“The exhibition touches on the question whether it can be narrated and offers various stations with different narrative and argumentative figures, which discuss the riddle of the economic and some of its aspects and terms: of its change and its operations, the requirements of a gift and its gestures, the things in their relation to humans, the things as objects and their fetish traits when they become commodities; their immanence will also be regarded. We will take a look at the annihilating character of money and its (un)ending possibilities of abstraction, at the aggregate state of money as we know it. We will try to look into the future of money and will ask the question why we soon will no longer need it. It will broach the issue of the relation of faith, dignity, and credibility and how these terms are connected to credit, the impossibility of the visualization of work, its non-visibility, and how we don’t even want to see it when we could see it. We try to offer a presentational aesthetic that forms a lineup of marginalized questions, perceptions, and problems that is still called ‘capitalism’. We will engage with the opposite of rational/irrational and will try to decode the rules, laws, and structures of the economic, if it exists at all. The exhibition will have an orientation system, there will be signposts with labelings and directions.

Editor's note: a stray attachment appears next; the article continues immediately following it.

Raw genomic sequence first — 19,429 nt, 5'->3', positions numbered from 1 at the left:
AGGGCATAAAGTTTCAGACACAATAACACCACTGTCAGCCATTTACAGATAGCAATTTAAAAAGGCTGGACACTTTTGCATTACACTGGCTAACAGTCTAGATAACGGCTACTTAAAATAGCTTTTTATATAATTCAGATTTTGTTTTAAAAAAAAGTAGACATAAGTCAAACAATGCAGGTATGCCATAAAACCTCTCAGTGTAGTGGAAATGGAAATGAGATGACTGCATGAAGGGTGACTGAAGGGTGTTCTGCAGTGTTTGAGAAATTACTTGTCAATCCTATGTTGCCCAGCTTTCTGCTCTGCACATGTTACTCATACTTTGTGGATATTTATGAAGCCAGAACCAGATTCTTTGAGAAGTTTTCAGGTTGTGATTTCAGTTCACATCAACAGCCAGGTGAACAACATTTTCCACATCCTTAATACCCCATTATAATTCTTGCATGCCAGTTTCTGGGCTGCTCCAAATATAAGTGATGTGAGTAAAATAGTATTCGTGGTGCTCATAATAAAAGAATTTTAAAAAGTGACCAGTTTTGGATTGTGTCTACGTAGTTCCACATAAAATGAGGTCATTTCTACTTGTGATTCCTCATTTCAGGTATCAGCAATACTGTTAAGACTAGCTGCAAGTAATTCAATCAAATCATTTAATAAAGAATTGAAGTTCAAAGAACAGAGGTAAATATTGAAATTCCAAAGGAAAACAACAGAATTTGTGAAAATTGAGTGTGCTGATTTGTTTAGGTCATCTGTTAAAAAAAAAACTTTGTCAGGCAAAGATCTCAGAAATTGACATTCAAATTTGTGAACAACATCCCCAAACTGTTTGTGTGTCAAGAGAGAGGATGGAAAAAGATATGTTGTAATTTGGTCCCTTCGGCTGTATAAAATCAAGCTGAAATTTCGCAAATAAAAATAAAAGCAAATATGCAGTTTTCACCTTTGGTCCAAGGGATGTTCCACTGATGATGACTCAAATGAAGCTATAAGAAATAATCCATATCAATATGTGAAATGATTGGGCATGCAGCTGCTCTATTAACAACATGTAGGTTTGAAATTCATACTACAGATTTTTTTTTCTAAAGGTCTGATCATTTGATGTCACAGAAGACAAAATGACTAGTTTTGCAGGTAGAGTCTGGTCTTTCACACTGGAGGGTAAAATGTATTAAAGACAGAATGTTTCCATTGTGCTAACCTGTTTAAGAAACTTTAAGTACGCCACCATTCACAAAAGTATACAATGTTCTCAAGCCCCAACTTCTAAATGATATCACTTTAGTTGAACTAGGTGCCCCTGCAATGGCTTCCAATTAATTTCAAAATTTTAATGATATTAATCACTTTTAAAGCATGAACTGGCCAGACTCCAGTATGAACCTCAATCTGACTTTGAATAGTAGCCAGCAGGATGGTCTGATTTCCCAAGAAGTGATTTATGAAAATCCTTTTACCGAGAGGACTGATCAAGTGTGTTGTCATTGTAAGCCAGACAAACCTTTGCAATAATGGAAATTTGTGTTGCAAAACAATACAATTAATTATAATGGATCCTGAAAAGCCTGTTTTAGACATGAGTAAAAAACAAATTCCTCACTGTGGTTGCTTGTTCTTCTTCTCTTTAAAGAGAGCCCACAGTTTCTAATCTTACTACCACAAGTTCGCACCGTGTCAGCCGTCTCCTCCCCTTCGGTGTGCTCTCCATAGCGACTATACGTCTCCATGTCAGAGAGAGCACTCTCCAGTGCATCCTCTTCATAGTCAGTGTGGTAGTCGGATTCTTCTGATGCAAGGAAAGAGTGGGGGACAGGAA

The exhibition will not be about the current financial crisis, however, it will be about ‘crises’. Not only the spectacle of the financial system shows the functions of the economic when things fall apart. Language functions similarly because its multilayered functions show only when errors occur in communication, when the relation of sender and receiver leads to misunderstandings. Like the economy produces an excess of wares, things, and energies, language produces an excess of significant meanings, which is possibly also without meaning, that can get injected into exchange relationships, that remains as a leftover. We will look at exactly these leftovers.” (Thomas Locher, 1956 in Munderkingen)
The exhibition takes place as part of the Erlanger Poetenfest 2012